It has recently been suggested by some Muslim sources that Offa, a well-known Anglo-Saxon king, was a convert to Islam. This claim is obviously an attractive one for Muslims, as it would certainly be a great achievement to have a "Christian" king publically acknowledge Islam as the truth, especially so soon after the birth of Islam as we know it. It is the purpose of this paper to examine the basis for this claim and to consider what is known about Offa and his religious beliefs.
Firstly, a little background information which is not in contention. Offa (AD 757-796) was the king of Mercia, an Anglo-Saxon kingdom. He was one of the most powerful Anglo-Saxon kings and controlled the territory south of the River Humber, taking in most of England. It was he who ordered the building of the well-known earthwork known as "Offa's Dyke", which runs very roughly along what is now the Welsh border, as a boundary marker in his battles with the Welsh.
The only evidence presented in support of Offa's supposed conversion is a coin which is now on display in the British Museum. It is a copy of a gold dinar by the Abbasid Caliph Al-Mansur, the original of which is dated to 157 AH (AD 774). Along with the Islamic Arabic inscriptions, there is on one side the Latin inscription "Offa Rex", (Offa reigns). It has been suggested by Dr A Zahoor that this is proof that Offa wanted to declare publically his Islam by making coins with the Muslim creed on them. He postulates that Offa may have learnt about Islam by visting Spain.
Unfortunately, the coin in question provides no evidence of Offa's supposed conversion. Perhaps the most obvious thing to point out is that the Latin inscription is upside-down with relation to the Arabic text. This can clearly be seen on the helpful images of the coins provided by Dr Zahoor. Further to this, although the Arabic text is generally a good reproduction, the word for "year" has been bungled, something that an Arabic speaker would never do. It is clear, then, that neither Offa, his coin-makers nor his officials could read Arabic. Seeing as the first Latin or English translations of the Qur'an were made after Offa's time, it seems certain that he did not understand what he was printing. If his coins had been in order to declare his faith in Allah to the people of his realm, he would surely have written the Muslim creed in a language which his subjects could have understood.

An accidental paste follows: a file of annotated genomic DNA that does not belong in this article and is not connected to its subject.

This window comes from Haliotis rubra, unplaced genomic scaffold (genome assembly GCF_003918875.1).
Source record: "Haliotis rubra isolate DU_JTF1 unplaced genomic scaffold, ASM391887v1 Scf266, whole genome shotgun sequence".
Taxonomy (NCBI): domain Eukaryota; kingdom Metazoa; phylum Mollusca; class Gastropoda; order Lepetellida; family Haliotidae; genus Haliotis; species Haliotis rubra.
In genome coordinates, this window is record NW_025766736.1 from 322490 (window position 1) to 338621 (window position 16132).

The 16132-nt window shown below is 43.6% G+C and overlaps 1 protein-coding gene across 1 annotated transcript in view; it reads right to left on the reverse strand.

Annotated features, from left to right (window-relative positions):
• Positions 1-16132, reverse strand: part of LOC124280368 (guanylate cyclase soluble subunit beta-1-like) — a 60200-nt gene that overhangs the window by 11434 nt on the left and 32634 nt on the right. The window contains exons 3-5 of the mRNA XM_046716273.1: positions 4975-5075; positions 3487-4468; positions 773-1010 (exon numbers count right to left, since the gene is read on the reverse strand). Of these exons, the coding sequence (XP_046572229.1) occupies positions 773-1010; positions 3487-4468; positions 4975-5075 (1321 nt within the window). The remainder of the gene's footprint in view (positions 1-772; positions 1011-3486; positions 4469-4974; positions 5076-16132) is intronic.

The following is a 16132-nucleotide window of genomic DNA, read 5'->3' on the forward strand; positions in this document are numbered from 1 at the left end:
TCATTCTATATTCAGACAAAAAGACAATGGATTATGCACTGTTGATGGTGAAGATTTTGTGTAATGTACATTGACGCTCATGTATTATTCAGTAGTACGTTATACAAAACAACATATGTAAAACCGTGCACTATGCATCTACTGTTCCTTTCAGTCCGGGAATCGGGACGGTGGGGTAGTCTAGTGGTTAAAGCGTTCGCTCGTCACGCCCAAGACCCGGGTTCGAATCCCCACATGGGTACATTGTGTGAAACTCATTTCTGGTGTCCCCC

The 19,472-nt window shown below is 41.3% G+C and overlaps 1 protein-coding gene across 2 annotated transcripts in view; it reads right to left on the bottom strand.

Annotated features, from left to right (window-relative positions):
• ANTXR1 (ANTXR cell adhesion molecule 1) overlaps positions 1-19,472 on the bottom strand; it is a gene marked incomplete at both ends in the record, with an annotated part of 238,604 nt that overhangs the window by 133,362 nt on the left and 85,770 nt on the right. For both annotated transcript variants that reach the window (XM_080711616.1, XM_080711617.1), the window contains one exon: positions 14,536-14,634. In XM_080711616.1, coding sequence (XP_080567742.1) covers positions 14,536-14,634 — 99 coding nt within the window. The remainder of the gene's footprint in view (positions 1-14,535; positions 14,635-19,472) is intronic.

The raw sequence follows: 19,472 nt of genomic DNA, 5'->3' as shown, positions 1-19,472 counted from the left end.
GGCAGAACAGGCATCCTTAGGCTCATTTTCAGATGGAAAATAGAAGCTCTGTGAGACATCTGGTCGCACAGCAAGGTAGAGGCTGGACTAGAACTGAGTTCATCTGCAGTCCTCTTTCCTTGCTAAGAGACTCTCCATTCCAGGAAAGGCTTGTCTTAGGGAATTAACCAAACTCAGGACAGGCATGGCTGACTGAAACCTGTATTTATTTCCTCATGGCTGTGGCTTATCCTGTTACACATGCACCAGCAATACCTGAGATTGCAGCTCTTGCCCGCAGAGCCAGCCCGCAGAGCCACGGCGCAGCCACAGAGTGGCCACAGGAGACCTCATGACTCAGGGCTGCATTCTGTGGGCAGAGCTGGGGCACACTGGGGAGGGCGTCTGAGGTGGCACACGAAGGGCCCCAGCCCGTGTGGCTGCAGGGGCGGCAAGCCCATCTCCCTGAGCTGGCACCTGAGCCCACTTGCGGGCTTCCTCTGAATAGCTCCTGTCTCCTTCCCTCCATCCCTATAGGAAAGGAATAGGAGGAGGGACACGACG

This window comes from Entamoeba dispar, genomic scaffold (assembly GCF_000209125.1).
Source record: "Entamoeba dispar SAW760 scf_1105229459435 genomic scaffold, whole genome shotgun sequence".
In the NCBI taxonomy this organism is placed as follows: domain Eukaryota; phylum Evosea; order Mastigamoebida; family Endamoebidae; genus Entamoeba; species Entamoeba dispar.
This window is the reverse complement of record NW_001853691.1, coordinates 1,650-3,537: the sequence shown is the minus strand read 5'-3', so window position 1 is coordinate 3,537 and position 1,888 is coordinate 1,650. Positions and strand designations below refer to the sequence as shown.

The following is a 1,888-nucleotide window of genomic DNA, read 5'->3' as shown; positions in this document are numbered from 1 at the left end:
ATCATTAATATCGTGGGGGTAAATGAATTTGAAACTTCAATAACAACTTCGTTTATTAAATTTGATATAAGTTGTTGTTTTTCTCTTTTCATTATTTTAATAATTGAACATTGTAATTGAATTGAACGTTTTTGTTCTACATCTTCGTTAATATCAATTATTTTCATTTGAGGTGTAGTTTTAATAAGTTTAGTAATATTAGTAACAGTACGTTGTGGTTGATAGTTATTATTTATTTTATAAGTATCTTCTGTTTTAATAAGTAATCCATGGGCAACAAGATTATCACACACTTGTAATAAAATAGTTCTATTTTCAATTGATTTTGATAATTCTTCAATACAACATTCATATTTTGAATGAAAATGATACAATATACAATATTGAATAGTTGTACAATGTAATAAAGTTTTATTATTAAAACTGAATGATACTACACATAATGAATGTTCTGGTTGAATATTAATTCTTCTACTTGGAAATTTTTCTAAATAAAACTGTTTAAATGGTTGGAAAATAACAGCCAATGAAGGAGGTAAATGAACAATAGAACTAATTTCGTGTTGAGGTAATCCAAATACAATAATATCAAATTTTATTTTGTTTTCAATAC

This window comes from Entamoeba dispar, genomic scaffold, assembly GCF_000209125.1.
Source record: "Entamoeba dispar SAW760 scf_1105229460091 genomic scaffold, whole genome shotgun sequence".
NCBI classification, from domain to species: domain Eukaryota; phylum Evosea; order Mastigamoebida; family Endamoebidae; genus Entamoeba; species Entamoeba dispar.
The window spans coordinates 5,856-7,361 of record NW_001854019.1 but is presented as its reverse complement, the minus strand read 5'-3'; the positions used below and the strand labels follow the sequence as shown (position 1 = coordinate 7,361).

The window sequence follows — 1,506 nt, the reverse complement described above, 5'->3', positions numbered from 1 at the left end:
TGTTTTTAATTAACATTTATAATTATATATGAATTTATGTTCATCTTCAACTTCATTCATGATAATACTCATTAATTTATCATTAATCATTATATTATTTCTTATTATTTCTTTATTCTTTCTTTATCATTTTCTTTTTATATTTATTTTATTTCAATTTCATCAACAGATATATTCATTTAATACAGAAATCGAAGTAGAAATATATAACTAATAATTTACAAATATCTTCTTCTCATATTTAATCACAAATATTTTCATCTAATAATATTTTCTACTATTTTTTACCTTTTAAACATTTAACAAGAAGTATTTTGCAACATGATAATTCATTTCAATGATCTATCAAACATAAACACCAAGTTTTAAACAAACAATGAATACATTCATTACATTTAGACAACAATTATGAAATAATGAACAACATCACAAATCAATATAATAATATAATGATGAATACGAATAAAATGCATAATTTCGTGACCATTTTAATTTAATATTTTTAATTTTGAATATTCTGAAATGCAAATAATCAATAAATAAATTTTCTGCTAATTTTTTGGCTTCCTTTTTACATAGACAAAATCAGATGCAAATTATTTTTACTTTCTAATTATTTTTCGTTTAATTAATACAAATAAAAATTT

If Offa's purpose was not to declare Islam, what was it? Copying the coins of other kingdoms is a well-known practice and was done for several reasons, not necessarily forgery. For purposes of international trade, it was necessary for coins to be accepted in the country to which they were going. Copying the established currency of that country would be a logical way to ensure that coins were accepted in trade.